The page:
Brandie Weikle is redefining the family relationship
Her 1,000 families project shows non-traditional families living their everyday lives
There is more than one way to define a family.
One woman is trying to find 1,000 different families in an effort to redesign the definition.
Brandie Weikle was married with two children.
When she and her husband divorced, he moved next door.
"It isn't an arrangement for everyone," said Weikle.
She and her ex-husband wanted to make sure their children's lives didn't change drastically.
So they figured out how to make it work without the stress of living far away from each other.
"It's a lot of work packing them up … making sure every library book, permission form and baseball glove, and everything is accounted for," she said.
"The notion of him being a few blocks away was distressing to us."
That experience inspired her to start the 1,000 Families project.
Her website, thenewfamily.com, allows a glimpse into the lives of families who are breaking the stereotypical definition.
"I was very aware that the default voice in much of parenting media is headed by that one mom, dad, couple of kids, maybe a golden retriever. If your family doesn't look like that it can feel a little excluding."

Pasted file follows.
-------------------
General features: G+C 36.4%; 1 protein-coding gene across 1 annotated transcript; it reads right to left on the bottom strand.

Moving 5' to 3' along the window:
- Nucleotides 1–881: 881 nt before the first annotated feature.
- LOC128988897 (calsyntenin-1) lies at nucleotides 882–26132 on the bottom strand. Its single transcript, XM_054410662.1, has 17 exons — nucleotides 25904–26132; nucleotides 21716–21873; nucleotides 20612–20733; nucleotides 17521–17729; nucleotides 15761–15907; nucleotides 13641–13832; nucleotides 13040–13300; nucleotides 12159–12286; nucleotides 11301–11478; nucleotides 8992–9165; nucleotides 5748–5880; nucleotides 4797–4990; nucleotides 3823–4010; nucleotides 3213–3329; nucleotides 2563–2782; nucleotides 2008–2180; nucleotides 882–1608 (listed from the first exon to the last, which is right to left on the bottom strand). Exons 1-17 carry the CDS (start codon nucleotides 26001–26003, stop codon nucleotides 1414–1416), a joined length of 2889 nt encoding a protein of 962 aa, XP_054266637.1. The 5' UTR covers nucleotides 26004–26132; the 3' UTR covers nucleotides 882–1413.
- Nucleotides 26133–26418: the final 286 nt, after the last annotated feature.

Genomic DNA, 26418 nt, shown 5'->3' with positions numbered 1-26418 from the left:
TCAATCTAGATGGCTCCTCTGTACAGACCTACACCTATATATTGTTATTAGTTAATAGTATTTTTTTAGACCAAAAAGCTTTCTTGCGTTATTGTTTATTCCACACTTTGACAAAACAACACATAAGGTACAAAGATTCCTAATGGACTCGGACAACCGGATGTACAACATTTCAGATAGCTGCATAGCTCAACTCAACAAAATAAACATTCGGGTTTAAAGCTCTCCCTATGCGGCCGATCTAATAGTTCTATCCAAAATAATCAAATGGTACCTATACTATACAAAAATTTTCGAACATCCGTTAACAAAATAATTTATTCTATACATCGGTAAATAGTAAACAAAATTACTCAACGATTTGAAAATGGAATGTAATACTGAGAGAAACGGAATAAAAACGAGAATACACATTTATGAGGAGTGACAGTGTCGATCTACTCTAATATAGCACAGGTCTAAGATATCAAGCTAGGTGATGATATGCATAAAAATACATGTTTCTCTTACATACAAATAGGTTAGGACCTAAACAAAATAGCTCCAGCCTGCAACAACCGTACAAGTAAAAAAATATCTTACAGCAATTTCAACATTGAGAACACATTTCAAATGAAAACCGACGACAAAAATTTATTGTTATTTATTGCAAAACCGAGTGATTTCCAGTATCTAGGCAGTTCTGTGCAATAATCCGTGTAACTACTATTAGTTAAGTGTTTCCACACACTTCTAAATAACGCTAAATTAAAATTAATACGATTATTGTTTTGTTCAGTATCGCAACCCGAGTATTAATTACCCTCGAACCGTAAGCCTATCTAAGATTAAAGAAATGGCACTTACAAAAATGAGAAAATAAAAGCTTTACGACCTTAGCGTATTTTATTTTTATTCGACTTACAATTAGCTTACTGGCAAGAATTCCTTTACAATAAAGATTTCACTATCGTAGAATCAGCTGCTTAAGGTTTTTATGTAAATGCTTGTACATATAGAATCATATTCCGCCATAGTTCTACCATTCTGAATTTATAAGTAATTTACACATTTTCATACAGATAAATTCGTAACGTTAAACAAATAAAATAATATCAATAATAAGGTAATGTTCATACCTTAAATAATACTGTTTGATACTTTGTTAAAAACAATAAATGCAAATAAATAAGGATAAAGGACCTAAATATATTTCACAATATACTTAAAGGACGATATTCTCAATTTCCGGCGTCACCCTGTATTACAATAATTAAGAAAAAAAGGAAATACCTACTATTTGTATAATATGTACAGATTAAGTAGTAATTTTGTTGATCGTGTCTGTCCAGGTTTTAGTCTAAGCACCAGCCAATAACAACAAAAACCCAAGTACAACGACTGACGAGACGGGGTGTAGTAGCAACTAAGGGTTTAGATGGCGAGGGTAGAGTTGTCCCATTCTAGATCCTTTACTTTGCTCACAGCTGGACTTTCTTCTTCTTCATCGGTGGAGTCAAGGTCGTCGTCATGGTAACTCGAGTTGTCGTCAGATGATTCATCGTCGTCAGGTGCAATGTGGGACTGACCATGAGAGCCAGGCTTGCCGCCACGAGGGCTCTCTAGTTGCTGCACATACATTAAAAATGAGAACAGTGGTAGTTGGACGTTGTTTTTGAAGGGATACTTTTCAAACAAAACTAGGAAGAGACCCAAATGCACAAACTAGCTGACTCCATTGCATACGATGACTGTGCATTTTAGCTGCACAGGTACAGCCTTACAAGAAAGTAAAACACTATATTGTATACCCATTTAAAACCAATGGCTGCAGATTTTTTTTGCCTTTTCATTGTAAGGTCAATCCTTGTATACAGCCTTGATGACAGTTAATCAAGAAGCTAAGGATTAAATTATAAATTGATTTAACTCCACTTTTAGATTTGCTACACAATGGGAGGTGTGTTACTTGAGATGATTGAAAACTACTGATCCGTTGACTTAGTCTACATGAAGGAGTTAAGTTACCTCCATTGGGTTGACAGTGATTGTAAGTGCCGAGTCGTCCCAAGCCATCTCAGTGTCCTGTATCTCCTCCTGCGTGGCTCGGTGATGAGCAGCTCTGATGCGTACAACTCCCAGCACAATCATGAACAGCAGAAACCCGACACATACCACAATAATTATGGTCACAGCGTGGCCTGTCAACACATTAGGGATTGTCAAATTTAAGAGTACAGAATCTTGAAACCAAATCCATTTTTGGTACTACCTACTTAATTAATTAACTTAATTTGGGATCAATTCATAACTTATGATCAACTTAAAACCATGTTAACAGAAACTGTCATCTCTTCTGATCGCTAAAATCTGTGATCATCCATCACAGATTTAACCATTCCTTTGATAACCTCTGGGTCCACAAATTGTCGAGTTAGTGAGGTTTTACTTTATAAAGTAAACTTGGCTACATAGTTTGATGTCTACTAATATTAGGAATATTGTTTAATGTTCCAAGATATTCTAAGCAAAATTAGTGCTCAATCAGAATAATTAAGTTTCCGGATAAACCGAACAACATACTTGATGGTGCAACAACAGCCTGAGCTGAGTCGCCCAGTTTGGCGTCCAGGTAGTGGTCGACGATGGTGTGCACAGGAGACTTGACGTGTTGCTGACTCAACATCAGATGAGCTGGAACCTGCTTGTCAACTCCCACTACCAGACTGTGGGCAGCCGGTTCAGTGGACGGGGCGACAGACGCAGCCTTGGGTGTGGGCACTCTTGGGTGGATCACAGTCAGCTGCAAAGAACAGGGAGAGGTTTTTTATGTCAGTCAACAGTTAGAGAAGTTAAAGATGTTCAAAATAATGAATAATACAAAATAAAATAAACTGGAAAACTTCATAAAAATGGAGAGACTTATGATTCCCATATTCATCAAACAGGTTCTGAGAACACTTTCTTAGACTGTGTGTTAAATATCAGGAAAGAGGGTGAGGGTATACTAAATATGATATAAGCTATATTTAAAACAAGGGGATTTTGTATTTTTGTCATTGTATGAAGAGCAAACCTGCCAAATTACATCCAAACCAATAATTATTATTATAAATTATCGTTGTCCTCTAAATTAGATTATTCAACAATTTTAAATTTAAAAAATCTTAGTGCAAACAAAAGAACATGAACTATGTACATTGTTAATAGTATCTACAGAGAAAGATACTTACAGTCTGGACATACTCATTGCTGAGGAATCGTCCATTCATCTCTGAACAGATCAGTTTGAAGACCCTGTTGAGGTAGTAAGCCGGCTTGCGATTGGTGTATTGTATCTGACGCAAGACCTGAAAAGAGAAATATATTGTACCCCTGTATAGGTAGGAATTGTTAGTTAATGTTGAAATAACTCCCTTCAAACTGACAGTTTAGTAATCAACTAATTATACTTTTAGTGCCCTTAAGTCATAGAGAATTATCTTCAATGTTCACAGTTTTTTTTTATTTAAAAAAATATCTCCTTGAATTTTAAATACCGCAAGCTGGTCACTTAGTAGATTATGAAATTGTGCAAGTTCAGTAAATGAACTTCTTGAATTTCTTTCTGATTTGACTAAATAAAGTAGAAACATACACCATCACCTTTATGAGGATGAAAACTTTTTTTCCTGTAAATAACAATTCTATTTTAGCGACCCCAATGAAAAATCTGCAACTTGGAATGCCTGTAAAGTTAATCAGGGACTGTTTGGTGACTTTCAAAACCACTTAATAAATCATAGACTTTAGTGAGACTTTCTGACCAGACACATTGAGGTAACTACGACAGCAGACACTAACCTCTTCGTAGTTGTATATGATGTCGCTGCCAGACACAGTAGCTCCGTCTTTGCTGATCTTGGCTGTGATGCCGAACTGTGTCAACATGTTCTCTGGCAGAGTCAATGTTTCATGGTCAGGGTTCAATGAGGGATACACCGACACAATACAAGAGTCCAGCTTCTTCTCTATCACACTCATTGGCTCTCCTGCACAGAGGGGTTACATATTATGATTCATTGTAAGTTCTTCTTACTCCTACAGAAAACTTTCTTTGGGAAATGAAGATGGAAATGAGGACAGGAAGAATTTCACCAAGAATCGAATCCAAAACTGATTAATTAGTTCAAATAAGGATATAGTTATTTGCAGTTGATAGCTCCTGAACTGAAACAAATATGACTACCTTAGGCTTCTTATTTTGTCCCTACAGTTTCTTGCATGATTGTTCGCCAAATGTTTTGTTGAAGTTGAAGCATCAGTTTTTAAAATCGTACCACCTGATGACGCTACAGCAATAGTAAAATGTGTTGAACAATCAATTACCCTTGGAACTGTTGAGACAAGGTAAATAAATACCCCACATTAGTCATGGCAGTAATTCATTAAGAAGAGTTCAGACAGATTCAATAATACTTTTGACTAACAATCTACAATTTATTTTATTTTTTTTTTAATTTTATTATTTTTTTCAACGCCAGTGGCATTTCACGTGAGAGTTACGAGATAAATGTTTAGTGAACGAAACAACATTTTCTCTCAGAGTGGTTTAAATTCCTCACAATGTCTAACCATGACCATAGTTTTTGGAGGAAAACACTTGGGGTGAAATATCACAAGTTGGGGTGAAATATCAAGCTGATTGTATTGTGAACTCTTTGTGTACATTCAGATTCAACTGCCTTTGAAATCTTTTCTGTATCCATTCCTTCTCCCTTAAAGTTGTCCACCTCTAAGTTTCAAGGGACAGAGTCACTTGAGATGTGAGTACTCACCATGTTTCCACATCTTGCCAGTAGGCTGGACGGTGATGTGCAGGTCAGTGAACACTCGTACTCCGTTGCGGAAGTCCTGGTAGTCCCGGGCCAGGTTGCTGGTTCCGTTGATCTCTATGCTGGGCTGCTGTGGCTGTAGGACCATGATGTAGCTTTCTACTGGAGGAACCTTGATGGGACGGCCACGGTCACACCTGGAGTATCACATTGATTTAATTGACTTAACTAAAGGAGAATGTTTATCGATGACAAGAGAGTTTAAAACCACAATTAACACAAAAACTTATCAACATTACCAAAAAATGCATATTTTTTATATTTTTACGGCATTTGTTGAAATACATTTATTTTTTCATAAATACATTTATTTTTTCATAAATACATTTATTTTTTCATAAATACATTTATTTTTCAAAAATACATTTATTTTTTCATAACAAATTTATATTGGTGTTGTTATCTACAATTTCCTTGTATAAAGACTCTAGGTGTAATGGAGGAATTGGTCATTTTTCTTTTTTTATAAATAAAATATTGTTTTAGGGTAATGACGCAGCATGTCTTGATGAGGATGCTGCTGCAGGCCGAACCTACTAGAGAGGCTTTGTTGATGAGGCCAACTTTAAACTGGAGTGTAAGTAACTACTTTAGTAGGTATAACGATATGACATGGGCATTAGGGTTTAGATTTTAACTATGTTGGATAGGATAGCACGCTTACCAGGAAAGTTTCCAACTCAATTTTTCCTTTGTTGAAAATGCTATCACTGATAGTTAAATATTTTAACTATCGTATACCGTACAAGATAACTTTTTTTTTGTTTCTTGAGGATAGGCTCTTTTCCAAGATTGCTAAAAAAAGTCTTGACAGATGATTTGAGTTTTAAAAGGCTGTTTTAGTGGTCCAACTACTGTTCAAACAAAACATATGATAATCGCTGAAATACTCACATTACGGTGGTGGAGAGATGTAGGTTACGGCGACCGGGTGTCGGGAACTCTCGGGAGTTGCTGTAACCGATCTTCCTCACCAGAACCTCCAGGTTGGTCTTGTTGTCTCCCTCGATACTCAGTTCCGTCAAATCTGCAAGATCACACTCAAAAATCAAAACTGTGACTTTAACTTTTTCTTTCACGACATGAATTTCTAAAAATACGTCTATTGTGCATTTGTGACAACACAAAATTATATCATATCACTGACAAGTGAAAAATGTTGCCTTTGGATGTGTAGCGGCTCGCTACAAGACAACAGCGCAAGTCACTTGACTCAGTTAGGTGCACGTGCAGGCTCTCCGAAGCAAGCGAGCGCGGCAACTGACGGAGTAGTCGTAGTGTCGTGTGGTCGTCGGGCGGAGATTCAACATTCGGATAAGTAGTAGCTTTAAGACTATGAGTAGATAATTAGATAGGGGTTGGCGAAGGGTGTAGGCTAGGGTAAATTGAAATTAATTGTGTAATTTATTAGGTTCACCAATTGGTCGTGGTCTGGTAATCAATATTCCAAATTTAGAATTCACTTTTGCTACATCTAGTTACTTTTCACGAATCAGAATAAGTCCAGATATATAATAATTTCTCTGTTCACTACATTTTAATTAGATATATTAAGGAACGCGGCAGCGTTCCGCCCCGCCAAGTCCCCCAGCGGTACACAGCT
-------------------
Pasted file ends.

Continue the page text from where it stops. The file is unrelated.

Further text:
So far, the website has shared 151 first person stories.
"We are promoting tolerance and we are celebrating that you get to choose who is in your family, and that is validating for the readers," said Weikle.
She has shared the stories of a transgender dad who nurses his baby and toddler, and a profile on a family that includes the couple's best friend, who uses a wheelchair and plays the role of uncle to their three-year-old.
"What really is more important than our family is who you have … the people you call family, whether they are related to you or not," she said. "Seeing those validated and accepted is so valuable for those individuals."
Weikle will be starting a podcast that will add voices to the project, interviewing the most compelling stories from the website.